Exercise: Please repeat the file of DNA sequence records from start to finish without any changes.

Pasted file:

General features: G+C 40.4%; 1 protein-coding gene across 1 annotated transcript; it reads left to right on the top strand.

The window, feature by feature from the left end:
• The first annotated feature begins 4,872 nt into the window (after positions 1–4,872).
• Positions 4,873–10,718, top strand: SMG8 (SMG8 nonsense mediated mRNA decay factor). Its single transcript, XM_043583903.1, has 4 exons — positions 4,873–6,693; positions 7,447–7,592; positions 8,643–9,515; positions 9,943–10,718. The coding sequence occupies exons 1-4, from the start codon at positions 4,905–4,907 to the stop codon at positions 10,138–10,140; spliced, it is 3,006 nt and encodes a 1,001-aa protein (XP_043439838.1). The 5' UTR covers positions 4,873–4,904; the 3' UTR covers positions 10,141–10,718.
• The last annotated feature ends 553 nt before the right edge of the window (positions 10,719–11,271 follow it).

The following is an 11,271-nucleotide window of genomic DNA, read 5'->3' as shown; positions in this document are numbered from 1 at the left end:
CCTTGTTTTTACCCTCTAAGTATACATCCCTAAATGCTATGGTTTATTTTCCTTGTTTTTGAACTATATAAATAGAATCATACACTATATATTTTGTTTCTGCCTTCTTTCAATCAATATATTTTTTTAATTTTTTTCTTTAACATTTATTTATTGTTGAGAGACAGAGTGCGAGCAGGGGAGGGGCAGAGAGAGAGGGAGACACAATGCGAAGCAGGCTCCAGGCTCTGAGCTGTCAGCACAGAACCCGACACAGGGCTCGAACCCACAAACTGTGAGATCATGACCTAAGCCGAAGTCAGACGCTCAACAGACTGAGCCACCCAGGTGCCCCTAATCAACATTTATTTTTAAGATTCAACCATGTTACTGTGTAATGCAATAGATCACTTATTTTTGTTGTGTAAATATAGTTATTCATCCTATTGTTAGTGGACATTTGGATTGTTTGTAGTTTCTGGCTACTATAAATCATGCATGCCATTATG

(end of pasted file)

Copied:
General features: G+C 40.4%; 1 protein-coding gene across 1 annotated transcript; it reads left to right on the top strand.

The window, feature by feature from the left end:
• The first annotated feature begins 4,872 nt into the window (after positions 1–4,872).
• Positions 4,873–10,718, top strand: SMG8 (SMG8 nonsense mediated mRNA decay factor). Its single transcript, XM_043583903.1, has 4 exons — positions 4,873–6,693; positions 7,447–7,592; positions 8,643–9,515; positions 9,943–10,718. The coding sequence occupies exons 1-4, from the start codon at positions 4,905–4,907 to the stop codon at positions 10,138–10,140; spliced, it is 3,006 nt and encodes a 1,001-aa protein (XP_043439838.1). The 5' UTR covers positions 4,873–4,904; the 3' UTR covers positions 10,141–10,718.
• The last annotated feature ends 553 nt before the right edge of the window (positions 10,719–11,271 follow it).

The following is an 11,271-nucleotide window of genomic DNA, read 5'->3' as shown; positions in this document are numbered from 1 at the left end:
CCTTGTTTTTACCCTCTAAGTATACATCCCTAAATGCTATGGTTTATTTTCCTTGTTTTTGAACTATATAAATAGAATCATACACTATATATTTTGTTTCTGCCTTCTTTCAATCAATATATTTTTTTAATTTTTTTCTTTAACATTTATTTATTGTTGAGAGACAGAGTGCGAGCAGGGGAGGGGCAGAGAGAGAGGGAGACACAATGCGAAGCAGGCTCCAGGCTCTGAGCTGTCAGCACAGAACCCGACACAGGGCTCGAACCCACAAACTGTGAGATCATGACCTAAGCCGAAGTCAGACGCTCAACAGACTGAGCCACCCAGGTGCCCCTAATCAACATTTATTTTTAAGATTCAACCATGTTACTGTGTAATGCAATAGATCACTTATTTTTGTTGTGTAAATATAGTTATTCATCCTATTGTTAGTGGACATTTGGATTGTTTGTAGTTTCTGGCTACTATAAATCATGCATGCCATTATG